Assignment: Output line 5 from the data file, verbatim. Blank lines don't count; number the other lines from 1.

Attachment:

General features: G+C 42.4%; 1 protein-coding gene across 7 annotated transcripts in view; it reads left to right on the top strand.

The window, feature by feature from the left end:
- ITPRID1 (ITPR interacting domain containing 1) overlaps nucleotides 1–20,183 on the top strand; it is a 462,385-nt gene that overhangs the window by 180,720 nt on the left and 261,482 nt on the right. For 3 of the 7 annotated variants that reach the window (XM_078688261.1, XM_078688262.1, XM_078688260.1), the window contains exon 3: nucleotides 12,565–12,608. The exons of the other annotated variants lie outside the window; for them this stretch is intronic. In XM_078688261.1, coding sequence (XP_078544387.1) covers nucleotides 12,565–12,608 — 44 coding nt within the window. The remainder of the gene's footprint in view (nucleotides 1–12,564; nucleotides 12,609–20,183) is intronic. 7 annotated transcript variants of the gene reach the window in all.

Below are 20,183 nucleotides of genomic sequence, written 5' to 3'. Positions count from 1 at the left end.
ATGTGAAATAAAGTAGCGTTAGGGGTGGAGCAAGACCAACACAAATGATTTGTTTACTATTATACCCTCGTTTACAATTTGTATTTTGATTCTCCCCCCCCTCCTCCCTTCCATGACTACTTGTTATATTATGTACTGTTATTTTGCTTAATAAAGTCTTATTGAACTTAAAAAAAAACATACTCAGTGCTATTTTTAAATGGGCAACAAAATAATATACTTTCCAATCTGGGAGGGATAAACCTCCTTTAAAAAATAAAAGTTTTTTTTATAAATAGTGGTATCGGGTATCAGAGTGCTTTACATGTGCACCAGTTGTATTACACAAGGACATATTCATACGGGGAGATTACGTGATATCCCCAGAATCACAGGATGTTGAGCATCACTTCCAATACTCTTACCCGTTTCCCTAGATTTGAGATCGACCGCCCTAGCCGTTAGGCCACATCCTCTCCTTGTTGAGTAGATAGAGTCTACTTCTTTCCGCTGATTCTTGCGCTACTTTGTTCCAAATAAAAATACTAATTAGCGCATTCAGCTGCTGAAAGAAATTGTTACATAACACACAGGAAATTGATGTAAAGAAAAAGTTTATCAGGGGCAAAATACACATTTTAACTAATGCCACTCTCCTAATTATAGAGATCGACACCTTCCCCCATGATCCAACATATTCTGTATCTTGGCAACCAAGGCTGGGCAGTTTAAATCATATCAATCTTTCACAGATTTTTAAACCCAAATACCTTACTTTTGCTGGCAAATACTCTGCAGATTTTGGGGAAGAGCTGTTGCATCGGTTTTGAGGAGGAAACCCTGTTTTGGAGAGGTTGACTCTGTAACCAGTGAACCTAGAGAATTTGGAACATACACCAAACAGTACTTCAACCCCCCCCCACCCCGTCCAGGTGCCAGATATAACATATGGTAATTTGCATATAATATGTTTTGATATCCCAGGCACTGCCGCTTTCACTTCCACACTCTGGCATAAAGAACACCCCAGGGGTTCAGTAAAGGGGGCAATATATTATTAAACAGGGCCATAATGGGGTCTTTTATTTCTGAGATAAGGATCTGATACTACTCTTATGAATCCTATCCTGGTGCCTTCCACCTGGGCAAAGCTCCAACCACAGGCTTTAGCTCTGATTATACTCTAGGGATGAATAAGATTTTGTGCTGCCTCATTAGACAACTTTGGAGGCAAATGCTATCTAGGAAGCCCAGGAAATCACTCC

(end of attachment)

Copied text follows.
ATGTGAAATAAAGTAGCGTTAGGGGTGGAGCAAGACCAACACAAATGATTTGTTTACTATTATACCCTCGTTTACAATTTGTATTTTGATTCTCCCCCCCCTCCTCCCTTCCATGACTACTTGTTATATTATGTACTGTTATTTTGCTTAATAAAGTCTTATTGAACTTAAAAAAAAACATACTCAGTGCTATTTTTAAATGGGCAACAAAATAATATACTTTCCAATCTGGGAGGGATAAACCTCCTTTAAAAAATAAAAGTTTTTTTTATAAATAGTGGTATCGGGTATCAGAGTGCTTTACATGTGCACCAGTTGTATTACACAAGGACATATTCATACGGGGAGATTACGTGATATCCCCAGAATCACAGGATGTTGAGCATCACTTCCAATACTCTTACCCGTTTCCCTAGATTTGAGATCGACCGCCCTAGCCGTTAGGCCACATCCTCTCCTTGTTGAGTAGATAGAGTCTACTTCTTTCCGCTGATTCTTGCGCTACTTTGTTCCAAATAAAAATACTAATTAGCGCATTCAGCTGCTGAAAGAAATTGTTACATAACACACAGGAAATTGATGTAAAGAAAAAGTTTATCAGGGGCAAAATACACATTTTAACTAATGCCACTCTCCTAATTATAGAGATCGACACCTTCCCCCATGATCCAACATATTCTGTATCTTGGCAACCAAGGCTGGGCAGTTTAAATCATATCAATCTTTCACAGATTTTTAAACCCAAATACCTTACTTTTGCTGGCAAATACTCTGCAGATTTTGGGGAAGAGCTGTTGCATCGGTTTTGAGGAGGAAACCCTGTTTTGGAGAGGTTGACTCTGTAACCAGTGAACCTAGAGAATTTGGAACATACACCAAACAGTACTTCAACCCCCCCCCACCCCGTCCAGGTGCCAGATATAACATATGGTAATTTGCATATAATATGTTTTGATATCCCAGGCACTGCCGCTTTCACTTCCACACTCTGGCATAAAGAACACCCCAGGGGTTCAGTAAAGGGGGCAATATATTATTAAACAGGGCCATAATGGGGTCTTTTATTTCTGAGATAAGGATCTGATACTACTCTTATGAATCCTATCCTGGTGCCTTCCACCTGGGCAAAGCTCCAACCACAGGCTTTAGCTCTGATTATACTCTAGGGATGAATAAGATTTTGTGCTGCCTCATTAGACAACTTTGGAGGCAAATGCTATCTAGGAAGCCCAGGAAATCACTCC